LAS VEGAS — Rickie Fowler returned to the spotlight Saturday in the foothills above Las Vegas with his best round in three years, a 9-under 63 that gave him a 2-shot lead over Rory McIlroy going into the final round of the CJ Cup at Summit.
Fowler hasn’t had an opportunity this good since his last victory on the PGA Tour in the 2019 Waste Management Phoenix Open, and it doesn’t figure to be easy at The Summit Club with all the low scores it has been yielding.
McIlroy started the final round 9 shots out of the lead, ran off five straight birdies on the front nine and then took care of the scoring holes, closing with a 7-iron into 20 feet for eagle on the par-5 18th hole for a 62.
Fowler, who has plunged to No. 128 in the world ranking, birdied three of his last five holes and was at 21-under 195.
“I haven’t been there a lot the last couple of years, so it’s nice to be back in that position,” Fowler said. “It’s been a long time coming. It’s been a long road, tough times. We’re not done.”
Nine players were within 5 shots of the lead, and anything goes at this tournament.
Keith Mitchell started the third round with a 5-shot lead and made a pair of early birdies, chipping in from behind the green on the par-3 second and hammering a 3-wood into a light breeze to set up a two-putt birdie on the par-5 third.
All it took was two bad swings to lose his advantage. He went into the desert on No. 8 and compounded the mistake with a three-putt for double bogey, and Mitchell found the desert again on No. 9 and made another double bogey.
Mitchell spent the rest of the day chasing, and in some cases, trying not to lose more ground. He holed a 30-foot birdie putt on the final hole for a 73 and was 4 shots behind.
He wasn’t alone in his struggles. Jordan Spieth played in the last group and figured being 5 back would allow him to keep his foot on the gas pedal. Spieth presumably forgot to put the car in gear. He didn’t make birdie until the 15th hole and had to settle for a 72, leaving him 8 shots behind.
The average score for the week has been around 68.5.
McIlroy was thinking more about his game than how much ground he had to make up, but that changed when the putts started to fall.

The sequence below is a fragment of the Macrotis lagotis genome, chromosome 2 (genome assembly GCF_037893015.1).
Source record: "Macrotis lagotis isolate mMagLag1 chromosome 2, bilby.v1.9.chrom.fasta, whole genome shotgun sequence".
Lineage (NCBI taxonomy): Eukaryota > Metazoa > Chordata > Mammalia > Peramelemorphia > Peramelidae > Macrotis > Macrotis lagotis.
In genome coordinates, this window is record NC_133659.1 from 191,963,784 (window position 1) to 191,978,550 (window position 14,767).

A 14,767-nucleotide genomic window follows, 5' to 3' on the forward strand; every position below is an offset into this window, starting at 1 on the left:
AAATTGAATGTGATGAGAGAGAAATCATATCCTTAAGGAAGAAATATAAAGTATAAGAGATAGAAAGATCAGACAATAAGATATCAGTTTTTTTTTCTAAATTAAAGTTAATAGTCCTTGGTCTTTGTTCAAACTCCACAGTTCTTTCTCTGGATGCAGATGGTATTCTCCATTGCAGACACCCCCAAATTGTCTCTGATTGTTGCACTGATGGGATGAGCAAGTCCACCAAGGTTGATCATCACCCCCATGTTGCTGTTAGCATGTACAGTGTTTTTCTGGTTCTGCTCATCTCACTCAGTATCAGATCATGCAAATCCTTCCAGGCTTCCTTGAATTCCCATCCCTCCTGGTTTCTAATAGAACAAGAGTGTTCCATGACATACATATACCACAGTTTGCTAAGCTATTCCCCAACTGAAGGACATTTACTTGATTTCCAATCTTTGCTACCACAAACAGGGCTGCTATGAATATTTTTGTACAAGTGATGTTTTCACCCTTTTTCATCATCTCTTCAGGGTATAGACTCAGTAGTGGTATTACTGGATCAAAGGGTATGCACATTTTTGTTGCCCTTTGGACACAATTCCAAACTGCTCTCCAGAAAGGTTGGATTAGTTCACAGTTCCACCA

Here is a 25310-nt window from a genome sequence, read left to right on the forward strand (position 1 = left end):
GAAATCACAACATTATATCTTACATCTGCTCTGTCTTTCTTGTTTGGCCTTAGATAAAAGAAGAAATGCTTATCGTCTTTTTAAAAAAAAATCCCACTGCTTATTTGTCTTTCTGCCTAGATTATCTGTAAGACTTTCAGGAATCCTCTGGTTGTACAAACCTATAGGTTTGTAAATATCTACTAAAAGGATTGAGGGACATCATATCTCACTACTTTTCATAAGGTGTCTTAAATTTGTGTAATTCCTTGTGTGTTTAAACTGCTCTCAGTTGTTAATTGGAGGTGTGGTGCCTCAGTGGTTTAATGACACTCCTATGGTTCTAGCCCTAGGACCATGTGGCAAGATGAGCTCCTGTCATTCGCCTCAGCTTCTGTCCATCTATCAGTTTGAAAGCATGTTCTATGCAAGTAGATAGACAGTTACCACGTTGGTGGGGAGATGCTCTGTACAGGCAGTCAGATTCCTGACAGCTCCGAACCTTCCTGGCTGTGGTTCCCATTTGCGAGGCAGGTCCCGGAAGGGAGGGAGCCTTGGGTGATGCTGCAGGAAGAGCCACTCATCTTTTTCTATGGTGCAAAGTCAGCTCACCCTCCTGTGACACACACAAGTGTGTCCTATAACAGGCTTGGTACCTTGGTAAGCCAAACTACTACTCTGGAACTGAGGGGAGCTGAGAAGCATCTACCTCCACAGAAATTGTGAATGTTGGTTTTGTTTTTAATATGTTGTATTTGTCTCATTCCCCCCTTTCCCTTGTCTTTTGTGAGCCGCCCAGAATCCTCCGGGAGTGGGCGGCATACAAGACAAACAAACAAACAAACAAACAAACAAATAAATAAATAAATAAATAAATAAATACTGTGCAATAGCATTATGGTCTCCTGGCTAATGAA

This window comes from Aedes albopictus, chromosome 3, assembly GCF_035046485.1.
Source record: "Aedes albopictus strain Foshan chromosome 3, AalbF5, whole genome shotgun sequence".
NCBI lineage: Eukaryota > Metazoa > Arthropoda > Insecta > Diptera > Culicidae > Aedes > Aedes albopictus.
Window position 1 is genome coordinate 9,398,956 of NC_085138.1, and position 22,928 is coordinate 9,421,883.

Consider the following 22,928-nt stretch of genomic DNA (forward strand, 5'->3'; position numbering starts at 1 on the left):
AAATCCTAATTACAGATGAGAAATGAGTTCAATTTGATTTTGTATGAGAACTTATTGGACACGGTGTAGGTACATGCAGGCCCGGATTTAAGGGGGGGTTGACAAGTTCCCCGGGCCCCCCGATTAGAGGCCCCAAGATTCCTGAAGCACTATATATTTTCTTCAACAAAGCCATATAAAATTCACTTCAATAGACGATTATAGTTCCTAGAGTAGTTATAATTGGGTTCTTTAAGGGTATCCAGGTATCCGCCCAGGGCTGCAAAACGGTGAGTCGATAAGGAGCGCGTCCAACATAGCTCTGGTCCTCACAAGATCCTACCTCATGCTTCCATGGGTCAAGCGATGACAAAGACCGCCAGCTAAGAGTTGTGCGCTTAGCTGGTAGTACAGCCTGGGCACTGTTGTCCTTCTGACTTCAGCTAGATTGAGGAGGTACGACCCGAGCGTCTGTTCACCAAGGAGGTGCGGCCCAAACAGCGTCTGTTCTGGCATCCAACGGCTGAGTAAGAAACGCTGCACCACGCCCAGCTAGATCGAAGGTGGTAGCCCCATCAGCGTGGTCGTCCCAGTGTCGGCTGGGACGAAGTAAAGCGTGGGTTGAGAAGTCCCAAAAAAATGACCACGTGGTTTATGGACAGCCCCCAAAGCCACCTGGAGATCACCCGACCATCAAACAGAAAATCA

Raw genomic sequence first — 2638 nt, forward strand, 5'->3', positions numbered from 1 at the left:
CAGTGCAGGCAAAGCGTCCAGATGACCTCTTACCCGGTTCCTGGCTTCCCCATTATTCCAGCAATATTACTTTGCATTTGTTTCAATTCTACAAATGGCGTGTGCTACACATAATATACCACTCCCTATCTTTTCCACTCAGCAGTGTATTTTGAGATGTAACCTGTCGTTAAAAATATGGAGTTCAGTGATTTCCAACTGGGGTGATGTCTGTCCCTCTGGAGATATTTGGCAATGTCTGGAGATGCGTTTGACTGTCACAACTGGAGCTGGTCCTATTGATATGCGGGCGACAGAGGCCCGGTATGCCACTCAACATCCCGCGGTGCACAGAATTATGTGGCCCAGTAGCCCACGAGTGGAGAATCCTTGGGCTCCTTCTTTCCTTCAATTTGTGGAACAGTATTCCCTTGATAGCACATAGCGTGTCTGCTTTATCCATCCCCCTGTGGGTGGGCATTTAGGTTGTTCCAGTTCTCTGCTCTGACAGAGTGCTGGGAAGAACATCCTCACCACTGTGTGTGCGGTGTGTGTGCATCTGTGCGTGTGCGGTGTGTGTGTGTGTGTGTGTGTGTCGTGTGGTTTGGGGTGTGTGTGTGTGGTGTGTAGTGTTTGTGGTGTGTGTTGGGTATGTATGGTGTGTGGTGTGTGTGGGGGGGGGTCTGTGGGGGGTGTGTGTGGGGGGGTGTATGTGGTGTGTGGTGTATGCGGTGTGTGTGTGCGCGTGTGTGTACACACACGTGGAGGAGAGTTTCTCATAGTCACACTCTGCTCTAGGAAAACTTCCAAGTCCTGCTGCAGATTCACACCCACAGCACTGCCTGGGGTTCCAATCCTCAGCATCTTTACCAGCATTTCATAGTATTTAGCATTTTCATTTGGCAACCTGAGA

“I think on a course like this you’re going to have stretches where you’re going to play good golf and hit good shots and maybe just not hole the putts,” he said. “I played an eight-hole stretch yesterday in even par — I made eight pars in a row. Then today, I played nine holes in 6 under and all of a sudden you feel a little better about yourself.”
When they finished, the caddies for McIlroy and Ancer looked at the scores on their phones and quickly worked out McIlroy and Ancer had a better-ball score of 59.
“We were 9 back, you know?” Ancer said. “We just know that we have to make a bunch of birdies. I just told myself, ‘Hey, just hit the green, see one putt roll in and feed off of that.’ It was nice to see the group was playing well. Rory was hitting some nice putts, the hole starts getting a little bit bigger, too.”
Fowler did most of his work from tee to green. He holed an 18-foot birdie putt on the par-3 16th to take the lead, and he had another birdie putt from that range on the eighth hole. Mostly, he kept giving himself chances.
Fowler got up-and-down for birdies on the par-5s on the front nine. He had three two-putt birdies on the back nine — the two par-5s and a drive to 35 feet on the reachable par-4 12th.
It was simple, stress-free golf, and there hasn’t been a lot of that for him lately. Fowler failed to qualifying for the FedEx Cup postseason for the first time in his career, and he needed a sponsor exemption for the second straight year to play in the CJ Cup.
Now he faces his biggest test, another step in what he hopes is a return to the elite. Next to him will be McIlroy, who already has won this year, and Ancer, who picked up his first PGA Tour title at the World Golf Championship in Tennessee.